Here is a brief introduction to the following page of actual downloadble edited scenes. 

Theatre in language teaching.

 For 32 years we have run a summer language course for 11-17 year oldsOne of the important elements to our teaching is "theatre", in its larger sense. A lot of our languaged activities have an acting element and as you will see on this site, there is a long section of "Grammar plays". Obviously the fluency of acted, learnt parts around a single grammar area is a great support to "explanation" and the other lesson forms of activating the spoken language. (which is after all, the essence of language teaching, though most methods lack this 

Shakespeare too difficult? The language?

Education has been damned by what you could call "pink and fluffy" easy options, and so inevitably in England, the bleeding hearts have asked, "Is Shakespeare too difficult". "Should we give students translations into "modern" English". Clearly in that case it would no longer be Shakespeare, but the educators could cheatingly claim to be "doing Shakespeare"! (as if poetry were just exaggeration which needed unwrapping!).

Because I myself have such a love of Shakespeare, some 20 years ago we started including edited scenes from his plays in the "theatre" emphasis of the courses. These scenes and their preparation, often outside in Middlesmoor's beautiful surroundings constitutes some of my best memories of those summers, and I think also of the children.. Here for example is a comment taken from a letter of thanks that arrived 5 years later from one girl...."il monologo di Lady Macbeth! sembra stampato a fuoco nella mia mente!.. non riesco a liberarmene"! I have often been struck by the way Shakepeare's eloquence is perceptible to these foreign children, despite their "limited" English: Somehow the eloquence of the poetry catches them, and it is beautiful to see how these foreign children are able to taste Shakespeare in the mouth! (no translation necessary, though clearly help is needed with vocabulary, as in all language study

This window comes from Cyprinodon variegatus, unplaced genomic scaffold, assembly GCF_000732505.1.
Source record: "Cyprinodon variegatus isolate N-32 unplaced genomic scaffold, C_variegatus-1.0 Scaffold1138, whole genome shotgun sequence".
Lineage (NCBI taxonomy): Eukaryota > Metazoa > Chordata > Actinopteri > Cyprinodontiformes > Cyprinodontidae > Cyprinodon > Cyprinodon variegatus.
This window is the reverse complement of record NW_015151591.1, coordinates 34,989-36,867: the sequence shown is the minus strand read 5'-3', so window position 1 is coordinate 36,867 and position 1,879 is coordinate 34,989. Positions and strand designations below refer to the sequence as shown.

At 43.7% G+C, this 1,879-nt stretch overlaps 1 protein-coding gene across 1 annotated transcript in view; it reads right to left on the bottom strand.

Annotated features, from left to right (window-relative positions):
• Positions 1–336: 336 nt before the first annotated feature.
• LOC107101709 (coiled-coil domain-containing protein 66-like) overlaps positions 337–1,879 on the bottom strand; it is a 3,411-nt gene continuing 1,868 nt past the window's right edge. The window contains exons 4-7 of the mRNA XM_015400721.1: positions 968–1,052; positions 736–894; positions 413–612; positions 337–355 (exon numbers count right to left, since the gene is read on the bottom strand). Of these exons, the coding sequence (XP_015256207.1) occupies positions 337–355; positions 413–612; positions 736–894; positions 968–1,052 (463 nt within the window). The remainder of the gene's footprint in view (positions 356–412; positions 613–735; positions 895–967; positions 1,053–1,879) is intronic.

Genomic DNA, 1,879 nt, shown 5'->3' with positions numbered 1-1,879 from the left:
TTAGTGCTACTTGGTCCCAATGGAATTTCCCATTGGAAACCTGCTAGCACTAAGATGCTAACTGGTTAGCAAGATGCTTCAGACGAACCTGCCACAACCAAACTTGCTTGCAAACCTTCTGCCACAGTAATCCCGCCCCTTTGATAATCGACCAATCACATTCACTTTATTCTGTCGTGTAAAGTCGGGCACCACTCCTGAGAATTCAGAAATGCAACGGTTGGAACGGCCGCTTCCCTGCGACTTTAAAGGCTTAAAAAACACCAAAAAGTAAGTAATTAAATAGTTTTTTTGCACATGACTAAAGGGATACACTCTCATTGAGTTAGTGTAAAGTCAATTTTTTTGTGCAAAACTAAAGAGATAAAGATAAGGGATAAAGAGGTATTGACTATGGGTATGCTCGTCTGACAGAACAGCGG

Recently I was invited to a Rome Liceo to prepare 6 scenes from Macbeth. We had one week to prepare to perform in front of a teachers' conference, and there were 6 hours of lessons available. Due to national "student occupation", we lost half our actors. However, the remaining girls, (yes where were the boys!) were fantastic and they too, clearly drank up Shakespeare's eloquence.

So to familiarise students with as it were the engine house of Shakespeare's eloquence there is here on the website a section on Metaphor. The Rome girls showed again that acting Shakespeare and not just studying it, is the path to a fuller appreciation, and admiration of Shakespeare. As we all know, learning a poem by heart means that we have it as our possession and we understand it fully


Editing to suitable length

Obviously the editing of the scenes is important, because one cannot overload the students with too many lines to learn, since the who

le point is to get students to learn a part by heart in order to perform the scene. As with the Macbeth in